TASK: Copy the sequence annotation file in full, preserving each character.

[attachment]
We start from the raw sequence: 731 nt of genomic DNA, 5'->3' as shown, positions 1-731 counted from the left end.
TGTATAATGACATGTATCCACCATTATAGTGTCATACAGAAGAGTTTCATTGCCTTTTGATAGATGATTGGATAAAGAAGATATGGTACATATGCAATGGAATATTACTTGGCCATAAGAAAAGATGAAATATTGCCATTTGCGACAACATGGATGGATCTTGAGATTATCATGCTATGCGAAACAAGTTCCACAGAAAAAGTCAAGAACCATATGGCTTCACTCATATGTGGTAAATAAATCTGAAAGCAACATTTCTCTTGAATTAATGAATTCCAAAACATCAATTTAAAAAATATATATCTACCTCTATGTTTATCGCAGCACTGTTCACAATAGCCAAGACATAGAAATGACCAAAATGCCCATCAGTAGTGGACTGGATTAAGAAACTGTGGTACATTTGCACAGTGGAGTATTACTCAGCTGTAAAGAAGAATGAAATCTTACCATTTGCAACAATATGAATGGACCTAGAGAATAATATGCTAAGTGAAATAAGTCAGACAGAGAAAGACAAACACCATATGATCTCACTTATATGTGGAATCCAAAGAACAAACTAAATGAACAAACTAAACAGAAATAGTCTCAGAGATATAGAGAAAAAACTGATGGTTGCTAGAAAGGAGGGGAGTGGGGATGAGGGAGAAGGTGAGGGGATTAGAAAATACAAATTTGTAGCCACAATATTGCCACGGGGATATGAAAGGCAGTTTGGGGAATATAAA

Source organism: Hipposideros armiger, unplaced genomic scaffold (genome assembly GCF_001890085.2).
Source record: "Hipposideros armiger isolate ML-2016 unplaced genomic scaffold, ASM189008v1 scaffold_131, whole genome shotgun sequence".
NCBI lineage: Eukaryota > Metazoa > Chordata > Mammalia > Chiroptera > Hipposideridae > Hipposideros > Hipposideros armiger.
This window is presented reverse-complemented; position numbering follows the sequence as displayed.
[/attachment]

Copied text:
We start from the raw sequence: 731 nt of genomic DNA, 5'->3' as shown, positions 1-731 counted from the left end.
TGTATAATGACATGTATCCACCATTATAGTGTCATACAGAAGAGTTTCATTGCCTTTTGATAGATGATTGGATAAAGAAGATATGGTACATATGCAATGGAATATTACTTGGCCATAAGAAAAGATGAAATATTGCCATTTGCGACAACATGGATGGATCTTGAGATTATCATGCTATGCGAAACAAGTTCCACAGAAAAAGTCAAGAACCATATGGCTTCACTCATATGTGGTAAATAAATCTGAAAGCAACATTTCTCTTGAATTAATGAATTCCAAAACATCAATTTAAAAAATATATATCTACCTCTATGTTTATCGCAGCACTGTTCACAATAGCCAAGACATAGAAATGACCAAAATGCCCATCAGTAGTGGACTGGATTAAGAAACTGTGGTACATTTGCACAGTGGAGTATTACTCAGCTGTAAAGAAGAATGAAATCTTACCATTTGCAACAATATGAATGGACCTAGAGAATAATATGCTAAGTGAAATAAGTCAGACAGAGAAAGACAAACACCATATGATCTCACTTATATGTGGAATCCAAAGAACAAACTAAATGAACAAACTAAACAGAAATAGTCTCAGAGATATAGAGAAAAAACTGATGGTTGCTAGAAAGGAGGGGAGTGGGGATGAGGGAGAAGGTGAGGGGATTAGAAAATACAAATTTGTAGCCACAATATTGCCACGGGGATATGAAAGGCAGTTTGGGGAATATAAA

Source organism: Hipposideros armiger, unplaced genomic scaffold (genome assembly GCF_001890085.2).
Source record: "Hipposideros armiger isolate ML-2016 unplaced genomic scaffold, ASM189008v1 scaffold_131, whole genome shotgun sequence".
NCBI lineage: Eukaryota > Metazoa > Chordata > Mammalia > Chiroptera > Hipposideridae > Hipposideros > Hipposideros armiger.
This window is presented reverse-complemented; position numbering follows the sequence as displayed.